Category Archives: reference

Museums in the time of Covid-19, part 2

While you don’t have the pleasure of enjoying the magnificent Warburg House , you can experience the collection of The Jewish Museum. Audio tours highlight some of its treasures. You can also hear conversations with some artists. Just click on the “audio tours” button on the top bar of the homepage. The Cradle of Aviation Museum  offers a photo gallery of its exhibits and panoramic views of each room. Click through each to see the history of aviation from balloon baskets to space exploration.

Do you need a dose of fine art? The Heckscher Museum of Art’s collection online can be browsed by collection or searched by artist’s name. And the Museum of Modern Art has audio commentary about works in the collection and special exhibits.

While the Library does not have passes to The Metropolitan Museum of Art or to the American Museum of Natural History, their online offerings are impressive and a delightful way to while away some time. The beloved Met’s homepage feature “Experience the Met, Anywhere” offers many ways to enjoy the Met’s treasures remotely. There is the Timeline of Art History for an overview of art and global culture. Or check out a variety of audio guides for current exhibitions . If you want to experience the impressive museum galleries, take a look at some of the offerings of the Met 360° where you can visit the Great Hall, the Temple of Dendur as well as the Cloisters.

From home it is easy to get from the Met to the American Museum of Natural History. There’s no need even to cross Central Park! Just click to take a tour of the wonders of the American Museum of Natural History.  You can also enjoy the Google Arts and Cultural Tour ( I think the Pacific Northwest Coast People is a fascinating look at the collection process; and for some fun watch the video about the real life exhibits used in the “Night at the Museum” movies!)

No need to be bored during these days of semi-confinement. Explore, enjoy and learn!

-posted by Brenda, Reference Services

It’s a Perfect Time to Garden

Gardeners are optimists! Just think, they put a tiny seed in the ground and expect it to grow.

Gardeners are patient! That tiny seed might take a week or more before it sends up a reassuring green sprout and then a couple of months before is produces a crop or flower.

So, in these trying times perhaps thinking about gardening is a good idea. Now’s the time to plan.

When it warms up and the nurseries reopen, it will be time to purchase annuals. I love my perennials, but I always fill in the garden with colorful annuals. Check out the heights and color before you buy.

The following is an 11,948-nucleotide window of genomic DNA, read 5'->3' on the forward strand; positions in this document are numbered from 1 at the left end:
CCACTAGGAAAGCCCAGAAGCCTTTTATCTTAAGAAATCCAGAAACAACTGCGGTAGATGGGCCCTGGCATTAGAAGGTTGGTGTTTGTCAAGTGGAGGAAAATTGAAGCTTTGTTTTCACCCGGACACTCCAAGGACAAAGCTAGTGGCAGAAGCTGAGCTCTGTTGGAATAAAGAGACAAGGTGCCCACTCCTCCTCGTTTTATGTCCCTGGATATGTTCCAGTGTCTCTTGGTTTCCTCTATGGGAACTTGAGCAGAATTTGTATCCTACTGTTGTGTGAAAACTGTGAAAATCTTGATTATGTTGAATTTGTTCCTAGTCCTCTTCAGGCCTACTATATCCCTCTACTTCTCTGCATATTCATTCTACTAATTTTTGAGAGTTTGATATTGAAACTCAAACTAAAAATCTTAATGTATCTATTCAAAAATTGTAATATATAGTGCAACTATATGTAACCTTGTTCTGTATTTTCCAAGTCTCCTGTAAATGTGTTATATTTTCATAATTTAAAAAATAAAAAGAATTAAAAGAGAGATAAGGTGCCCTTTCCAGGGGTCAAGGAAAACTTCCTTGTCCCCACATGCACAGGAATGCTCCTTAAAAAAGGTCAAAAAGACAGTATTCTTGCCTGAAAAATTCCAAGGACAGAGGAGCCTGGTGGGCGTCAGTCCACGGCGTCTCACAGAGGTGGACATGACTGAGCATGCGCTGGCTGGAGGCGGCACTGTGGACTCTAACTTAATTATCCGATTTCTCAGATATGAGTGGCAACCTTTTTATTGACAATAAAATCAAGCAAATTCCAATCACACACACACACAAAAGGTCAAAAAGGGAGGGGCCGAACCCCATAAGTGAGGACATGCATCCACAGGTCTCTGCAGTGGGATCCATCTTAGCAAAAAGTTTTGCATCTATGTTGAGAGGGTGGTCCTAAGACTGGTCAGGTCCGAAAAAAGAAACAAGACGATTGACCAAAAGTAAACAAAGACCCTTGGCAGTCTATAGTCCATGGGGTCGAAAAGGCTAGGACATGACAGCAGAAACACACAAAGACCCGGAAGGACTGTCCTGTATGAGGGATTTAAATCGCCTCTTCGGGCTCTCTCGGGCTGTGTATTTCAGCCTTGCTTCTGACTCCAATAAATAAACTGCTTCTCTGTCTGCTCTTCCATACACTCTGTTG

I love to do container gardening. I move the containers around all summer to cover up bare spots between flowering perennials. That means I always have color! This is a good time to look at the pots you have, discarding the damaged ones, cleaning the others so you are ready to fill them when it gets warmer. If you need some helpful hints, Check out Cornell Cooperative Extension’s factsheet. The Nassau County and Suffolk County Cornell Cooperative Extension sites offer a wealth of information for Long Island gardeners.

Do you want to get the kids involved? While we are stuck inside, help them paint rocks to use to decorate the garden. Start easy-to-grow seeds inside: Lettuce or basil germinate quickly. You can even use recycled containers like egg cartons and yogurt containers (a good introduction to Earth Day which we will celebrate in April).

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If you need something to boost your mood, try visiting some online gardens like the New York Botanical Garden and take a walk on the first day of spring  or take the time lapse walk along the Cherry Esplanade at the Brooklyn Botanic Garden. The very peaceful “A Day at the Garden” offers a look behind the scenes at the Portland (Oregon) Japanese Garden. You can also see the Strolling Pond Garden  and several other special places.

Researching these garden sites and finding each with the notation that the Gardens are currently closed to the public, is a reminder that we are all in this together. But enjoy the information we have online! And think like a gardener: be patient, be optimistic.

-Posted by Brenda, Reference Services

What We’re Reading Now

We’re checking in with our staff today to see what they’re reading:

Pam M., Assistant Library Director:

“I am reading The Button Man by Andrew Gross, part historical fiction, part crime drama, very enjoyable!”